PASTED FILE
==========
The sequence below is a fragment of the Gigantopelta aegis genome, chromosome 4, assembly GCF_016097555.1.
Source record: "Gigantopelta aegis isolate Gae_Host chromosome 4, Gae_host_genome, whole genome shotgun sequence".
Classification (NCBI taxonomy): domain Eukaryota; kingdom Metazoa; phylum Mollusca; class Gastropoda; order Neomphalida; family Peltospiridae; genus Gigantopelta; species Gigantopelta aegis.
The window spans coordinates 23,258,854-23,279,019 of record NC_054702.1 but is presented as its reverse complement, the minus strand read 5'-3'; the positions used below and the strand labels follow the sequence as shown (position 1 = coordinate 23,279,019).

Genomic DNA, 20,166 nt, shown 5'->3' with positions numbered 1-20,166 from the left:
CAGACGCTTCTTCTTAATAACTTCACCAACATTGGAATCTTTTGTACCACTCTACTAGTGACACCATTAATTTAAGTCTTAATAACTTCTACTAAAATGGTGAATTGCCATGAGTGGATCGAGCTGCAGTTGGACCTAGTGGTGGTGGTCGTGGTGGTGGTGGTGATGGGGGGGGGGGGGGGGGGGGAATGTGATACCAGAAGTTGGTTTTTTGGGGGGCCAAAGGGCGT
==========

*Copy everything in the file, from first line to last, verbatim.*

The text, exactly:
The sequence below is a fragment of the Gigantopelta aegis genome, chromosome 4, assembly GCF_016097555.1.
Source record: "Gigantopelta aegis isolate Gae_Host chromosome 4, Gae_host_genome, whole genome shotgun sequence".
Classification (NCBI taxonomy): domain Eukaryota; kingdom Metazoa; phylum Mollusca; class Gastropoda; order Neomphalida; family Peltospiridae; genus Gigantopelta; species Gigantopelta aegis.
The window spans coordinates 23,258,854-23,279,019 of record NC_054702.1 but is presented as its reverse complement, the minus strand read 5'-3'; the positions used below and the strand labels follow the sequence as shown (position 1 = coordinate 23,279,019).

Genomic DNA, 20,166 nt, shown 5'->3' with positions numbered 1-20,166 from the left:
CAGACGCTTCTTCTTAATAACTTCACCAACATTGGAATCTTTTGTACCACTCTACTAGTGACACCATTAATTTAAGTCTTAATAACTTCTACTAAAATGGTGAATTGCCATGAGTGGATCGAGCTGCAGTTGGACCTAGTGGTGGTGGTCGTGGTGGTGGTGGTGATGGGGGGGGGGGGGGGGGGGGAATGTGATACCAGAAGTTGGTTTTTTGGGGGGCCAAAGGGCGT